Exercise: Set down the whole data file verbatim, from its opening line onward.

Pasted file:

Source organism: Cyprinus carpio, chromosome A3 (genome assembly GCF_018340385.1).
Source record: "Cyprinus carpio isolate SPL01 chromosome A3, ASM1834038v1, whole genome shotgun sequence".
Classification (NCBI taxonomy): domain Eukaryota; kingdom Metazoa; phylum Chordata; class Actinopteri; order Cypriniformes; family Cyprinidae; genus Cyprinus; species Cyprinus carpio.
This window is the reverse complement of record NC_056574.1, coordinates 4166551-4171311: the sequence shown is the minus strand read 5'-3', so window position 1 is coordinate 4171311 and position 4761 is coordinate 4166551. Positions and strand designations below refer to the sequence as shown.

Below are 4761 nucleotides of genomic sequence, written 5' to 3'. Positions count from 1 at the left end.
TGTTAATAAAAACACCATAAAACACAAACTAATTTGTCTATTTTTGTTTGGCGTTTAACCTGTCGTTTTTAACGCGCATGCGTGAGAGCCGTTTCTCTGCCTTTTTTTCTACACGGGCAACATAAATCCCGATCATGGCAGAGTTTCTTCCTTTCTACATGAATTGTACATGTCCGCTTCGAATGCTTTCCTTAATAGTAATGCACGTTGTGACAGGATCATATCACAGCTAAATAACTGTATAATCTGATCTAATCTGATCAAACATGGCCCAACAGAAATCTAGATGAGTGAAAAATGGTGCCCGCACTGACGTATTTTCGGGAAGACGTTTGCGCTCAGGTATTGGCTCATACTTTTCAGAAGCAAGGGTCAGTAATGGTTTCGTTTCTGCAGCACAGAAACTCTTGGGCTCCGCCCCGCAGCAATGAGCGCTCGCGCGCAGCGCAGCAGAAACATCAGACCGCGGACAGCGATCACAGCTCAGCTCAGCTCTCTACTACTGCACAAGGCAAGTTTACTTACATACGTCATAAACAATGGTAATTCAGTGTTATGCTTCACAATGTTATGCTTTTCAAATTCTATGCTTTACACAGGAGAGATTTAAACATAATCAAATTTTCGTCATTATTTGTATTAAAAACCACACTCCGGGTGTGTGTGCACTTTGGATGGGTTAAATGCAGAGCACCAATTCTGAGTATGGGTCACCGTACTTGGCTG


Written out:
Source organism: Cyprinus carpio, chromosome A3 (genome assembly GCF_018340385.1).
Source record: "Cyprinus carpio isolate SPL01 chromosome A3, ASM1834038v1, whole genome shotgun sequence".
Classification (NCBI taxonomy): domain Eukaryota; kingdom Metazoa; phylum Chordata; class Actinopteri; order Cypriniformes; family Cyprinidae; genus Cyprinus; species Cyprinus carpio.
This window is the reverse complement of record NC_056574.1, coordinates 4166551-4171311: the sequence shown is the minus strand read 5'-3', so window position 1 is coordinate 4171311 and position 4761 is coordinate 4166551. Positions and strand designations below refer to the sequence as shown.

Below are 4761 nucleotides of genomic sequence, written 5' to 3'. Positions count from 1 at the left end.
TGTTAATAAAAACACCATAAAACACAAACTAATTTGTCTATTTTTGTTTGGCGTTTAACCTGTCGTTTTTAACGCGCATGCGTGAGAGCCGTTTCTCTGCCTTTTTTTCTACACGGGCAACATAAATCCCGATCATGGCAGAGTTTCTTCCTTTCTACATGAATTGTACATGTCCGCTTCGAATGCTTTCCTTAATAGTAATGCACGTTGTGACAGGATCATATCACAGCTAAATAACTGTATAATCTGATCTAATCTGATCAAACATGGCCCAACAGAAATCTAGATGAGTGAAAAATGGTGCCCGCACTGACGTATTTTCGGGAAGACGTTTGCGCTCAGGTATTGGCTCATACTTTTCAGAAGCAAGGGTCAGTAATGGTTTCGTTTCTGCAGCACAGAAACTCTTGGGCTCCGCCCCGCAGCAATGAGCGCTCGCGCGCAGCGCAGCAGAAACATCAGACCGCGGACAGCGATCACAGCTCAGCTCAGCTCTCTACTACTGCACAAGGCAAGTTTACTTACATACGTCATAAACAATGGTAATTCAGTGTTATGCTTCACAATGTTATGCTTTTCAAATTCTATGCTTTACACAGGAGAGATTTAAACATAATCAAATTTTCGTCATTATTTGTATTAAAAACCACACTCCGGGTGTGTGTGCACTTTGGATGGGTTAAATGCAGAGCACCAATTCTGAGTATGGGTCACCGTACTTGGCTG